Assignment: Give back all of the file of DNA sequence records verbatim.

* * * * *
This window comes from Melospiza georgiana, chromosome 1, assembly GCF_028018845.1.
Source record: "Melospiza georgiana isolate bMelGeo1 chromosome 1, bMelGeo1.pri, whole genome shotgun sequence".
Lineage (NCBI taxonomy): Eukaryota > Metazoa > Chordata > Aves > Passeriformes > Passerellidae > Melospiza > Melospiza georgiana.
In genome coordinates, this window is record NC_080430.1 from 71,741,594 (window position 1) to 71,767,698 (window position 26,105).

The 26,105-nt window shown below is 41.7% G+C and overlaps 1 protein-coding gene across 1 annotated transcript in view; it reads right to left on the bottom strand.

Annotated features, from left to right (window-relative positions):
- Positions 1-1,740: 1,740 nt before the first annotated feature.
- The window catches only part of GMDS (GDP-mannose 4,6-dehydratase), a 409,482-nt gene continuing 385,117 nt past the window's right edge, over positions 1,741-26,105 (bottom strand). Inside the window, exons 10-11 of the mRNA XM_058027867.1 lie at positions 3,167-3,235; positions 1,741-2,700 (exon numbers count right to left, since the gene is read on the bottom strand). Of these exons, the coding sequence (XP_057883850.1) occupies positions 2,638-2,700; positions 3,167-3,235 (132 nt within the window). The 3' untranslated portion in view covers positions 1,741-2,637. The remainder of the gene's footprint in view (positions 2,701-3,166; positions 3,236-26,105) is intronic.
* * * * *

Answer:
This window comes from Melospiza georgiana, chromosome 1, assembly GCF_028018845.1.
Source record: "Melospiza georgiana isolate bMelGeo1 chromosome 1, bMelGeo1.pri, whole genome shotgun sequence".
Lineage (NCBI taxonomy): Eukaryota > Metazoa > Chordata > Aves > Passeriformes > Passerellidae > Melospiza > Melospiza georgiana.
In genome coordinates, this window is record NC_080430.1 from 71,741,594 (window position 1) to 71,767,698 (window position 26,105).

The 26,105-nt window shown below is 41.7% G+C and overlaps 1 protein-coding gene across 1 annotated transcript in view; it reads right to left on the bottom strand.

Annotated features, from left to right (window-relative positions):
- Positions 1-1,740: 1,740 nt before the first annotated feature.
- The window catches only part of GMDS (GDP-mannose 4,6-dehydratase), a 409,482-nt gene continuing 385,117 nt past the window's right edge, over positions 1,741-26,105 (bottom strand). Inside the window, exons 10-11 of the mRNA XM_058027867.1 lie at positions 3,167-3,235; positions 1,741-2,700 (exon numbers count right to left, since the gene is read on the bottom strand). Of these exons, the coding sequence (XP_057883850.1) occupies positions 2,638-2,700; positions 3,167-3,235 (132 nt within the window). The 3' untranslated portion in view covers positions 1,741-2,637. The remainder of the gene's footprint in view (positions 2,701-3,166; positions 3,236-26,105) is intronic.